From 22 to 24 June, I took part in the international scientific conference Orthodox Civilisation and the Modern World in Chisinau, the capital of Moldova. The conference itself was on 23 June, with presentations and reports, and we devoted the other two days to other activities. On 22 June, we arrived in Chisinau, and we went straight from the airport to the Kurkovskaya Monastery of the Nativity of the Mother of God. This is an amazing place; its awesome silence makes one feel the breath of eternity. According to legend, the former robber Kurki, who lurked in this place, founded the monastery. One day, his gang ran into an old couple on the highway and killed them to steal their goods… when Kurki came to the scene of the crime, he saw that it was his parents. After this, he spent the rest of his life in repentance; he left his life of crime and went off to a hermitage. The monastery grew from this humble beginning. Today, it’s back in use as a monastic community and they’re reconstructing the majestic 19th century cathedral.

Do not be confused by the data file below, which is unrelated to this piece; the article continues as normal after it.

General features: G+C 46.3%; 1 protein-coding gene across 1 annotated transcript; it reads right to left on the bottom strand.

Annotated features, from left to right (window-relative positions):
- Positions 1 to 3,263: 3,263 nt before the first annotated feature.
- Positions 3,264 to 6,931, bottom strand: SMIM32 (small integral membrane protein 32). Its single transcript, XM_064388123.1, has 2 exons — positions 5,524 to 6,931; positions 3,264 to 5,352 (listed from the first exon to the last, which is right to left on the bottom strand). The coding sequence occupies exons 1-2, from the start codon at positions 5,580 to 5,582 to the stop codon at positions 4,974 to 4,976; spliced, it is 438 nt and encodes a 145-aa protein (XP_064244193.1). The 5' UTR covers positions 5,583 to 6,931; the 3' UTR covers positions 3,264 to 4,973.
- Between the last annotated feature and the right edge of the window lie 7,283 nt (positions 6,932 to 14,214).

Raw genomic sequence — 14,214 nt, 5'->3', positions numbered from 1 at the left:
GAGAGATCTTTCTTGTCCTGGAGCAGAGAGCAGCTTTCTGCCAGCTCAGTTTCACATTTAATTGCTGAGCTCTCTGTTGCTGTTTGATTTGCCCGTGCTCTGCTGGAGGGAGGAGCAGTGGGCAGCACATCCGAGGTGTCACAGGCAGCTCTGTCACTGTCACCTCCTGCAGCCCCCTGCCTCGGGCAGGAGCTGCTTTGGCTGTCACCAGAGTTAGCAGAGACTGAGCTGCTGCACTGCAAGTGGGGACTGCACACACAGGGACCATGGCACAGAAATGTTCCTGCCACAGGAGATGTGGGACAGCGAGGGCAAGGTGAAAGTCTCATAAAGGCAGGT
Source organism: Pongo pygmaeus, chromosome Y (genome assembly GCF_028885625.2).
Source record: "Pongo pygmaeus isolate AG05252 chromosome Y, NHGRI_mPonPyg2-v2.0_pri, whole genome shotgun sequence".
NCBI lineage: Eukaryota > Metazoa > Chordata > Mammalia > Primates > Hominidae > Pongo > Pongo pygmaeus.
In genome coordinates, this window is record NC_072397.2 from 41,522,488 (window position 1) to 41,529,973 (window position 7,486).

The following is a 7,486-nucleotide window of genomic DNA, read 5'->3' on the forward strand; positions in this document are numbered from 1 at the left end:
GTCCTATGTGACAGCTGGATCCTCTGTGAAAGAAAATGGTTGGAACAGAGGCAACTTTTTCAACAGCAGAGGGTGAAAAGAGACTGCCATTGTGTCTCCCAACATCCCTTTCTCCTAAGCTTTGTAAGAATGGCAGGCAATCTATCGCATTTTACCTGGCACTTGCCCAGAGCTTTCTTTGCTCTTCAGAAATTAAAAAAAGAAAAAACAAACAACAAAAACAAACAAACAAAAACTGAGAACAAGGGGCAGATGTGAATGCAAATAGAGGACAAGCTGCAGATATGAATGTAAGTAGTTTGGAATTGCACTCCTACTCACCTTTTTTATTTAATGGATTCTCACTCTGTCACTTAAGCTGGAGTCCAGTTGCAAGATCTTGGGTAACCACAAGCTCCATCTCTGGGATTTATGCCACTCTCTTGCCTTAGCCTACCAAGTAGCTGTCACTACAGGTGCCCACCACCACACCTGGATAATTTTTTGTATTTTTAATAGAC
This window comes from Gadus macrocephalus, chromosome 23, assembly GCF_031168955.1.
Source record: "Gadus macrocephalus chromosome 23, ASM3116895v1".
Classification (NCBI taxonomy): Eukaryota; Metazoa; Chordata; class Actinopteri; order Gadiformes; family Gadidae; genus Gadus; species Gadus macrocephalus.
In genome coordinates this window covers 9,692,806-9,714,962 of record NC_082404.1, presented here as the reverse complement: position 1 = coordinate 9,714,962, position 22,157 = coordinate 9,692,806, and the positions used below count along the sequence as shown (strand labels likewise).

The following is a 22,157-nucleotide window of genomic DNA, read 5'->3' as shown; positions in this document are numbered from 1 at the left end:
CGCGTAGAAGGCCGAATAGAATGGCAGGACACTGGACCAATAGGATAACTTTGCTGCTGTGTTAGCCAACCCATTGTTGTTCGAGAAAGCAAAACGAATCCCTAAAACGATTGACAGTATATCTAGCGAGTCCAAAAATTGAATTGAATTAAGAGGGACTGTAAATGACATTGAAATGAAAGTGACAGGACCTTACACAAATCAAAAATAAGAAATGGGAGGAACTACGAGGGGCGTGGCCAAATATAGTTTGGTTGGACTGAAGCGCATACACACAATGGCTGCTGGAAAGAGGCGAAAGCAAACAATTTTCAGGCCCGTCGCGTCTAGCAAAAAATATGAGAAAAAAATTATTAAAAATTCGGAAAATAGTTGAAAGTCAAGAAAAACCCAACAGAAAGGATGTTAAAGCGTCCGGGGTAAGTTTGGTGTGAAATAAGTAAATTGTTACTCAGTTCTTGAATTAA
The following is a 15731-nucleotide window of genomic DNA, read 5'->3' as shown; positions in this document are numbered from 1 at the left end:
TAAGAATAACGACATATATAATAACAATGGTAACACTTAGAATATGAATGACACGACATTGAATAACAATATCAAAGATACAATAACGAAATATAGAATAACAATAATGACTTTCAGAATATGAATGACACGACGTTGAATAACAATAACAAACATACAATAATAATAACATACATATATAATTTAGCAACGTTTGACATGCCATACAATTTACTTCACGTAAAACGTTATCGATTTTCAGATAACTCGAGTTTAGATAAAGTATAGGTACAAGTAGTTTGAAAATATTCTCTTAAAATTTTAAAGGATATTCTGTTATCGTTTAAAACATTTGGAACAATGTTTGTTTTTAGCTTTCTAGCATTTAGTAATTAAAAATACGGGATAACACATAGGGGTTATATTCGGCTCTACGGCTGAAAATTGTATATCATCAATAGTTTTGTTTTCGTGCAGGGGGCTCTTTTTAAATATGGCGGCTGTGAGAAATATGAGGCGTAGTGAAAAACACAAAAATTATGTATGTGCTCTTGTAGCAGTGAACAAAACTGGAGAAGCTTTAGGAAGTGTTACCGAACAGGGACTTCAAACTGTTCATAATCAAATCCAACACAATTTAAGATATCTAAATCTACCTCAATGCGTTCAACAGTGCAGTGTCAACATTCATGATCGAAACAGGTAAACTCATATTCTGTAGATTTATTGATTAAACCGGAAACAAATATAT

The Socialist Party of Moldova organised the conference; I must say that’s a very remarkable fact. The conference was on an advanced level, the attendees came from several countries… in addition to the Republic of Moldova, people came from Russia, the Ukraine, Serbia, Bulgaria, and Poland. Two bishops of the MP in Moldova attended the conference… Archbishop Savva Volkov of Tiraspol and Dubossary, the “Fiery Archpastor”, who received this nickname thanks to his strong position on opposing legalisation of sexual perversion in society, and Bishop Markell Mihăescu of Balti and Falesti. Amongst the foreign guests of the conference were well-known people such as Professor Valery Alekseyev, the President of the International Social Foundation of the Unity of Orthodox Peoples; Olga Yepifanova, RF Gosduma deputy (Fair Russia bloc); Dragan Todorović, from the Radical Party of Serbia; Vasili Anisimov, spokesman of Metropolitan Vladimir Sabodan of Kiev and all the Ukraine; Associate Professor Anatoly Filatov, a famous philosopher from Simferopol University in the Crimea; Anna Radzukiewicz, chairman of the Konstantin Ostrozhky Foundation from Warsaw; Yelizaveta Milenova, chairman of the Bulgarian branch of the International Social Foundation of the Unity of Orthodox Peoples. Moldovan historians and journalists also gave presentations, such as Sergei Nazarov, Doctor of Political Sciences; Peter Shornikov, Kandidat of Historical Sciences; Vasili Stati, Doctor of Historical Sciences; well-known journalist Vladimir Bukarsky, and others. Igor Dodon, the leader of the Socialist Party and People’s Deputy, was the official host of the affair. He took part in the conference and he gave a detailed report on protecting traditional social values. Ion Cheban, a fellow Socialist and People’s Deputy was the formal chairman of the conference.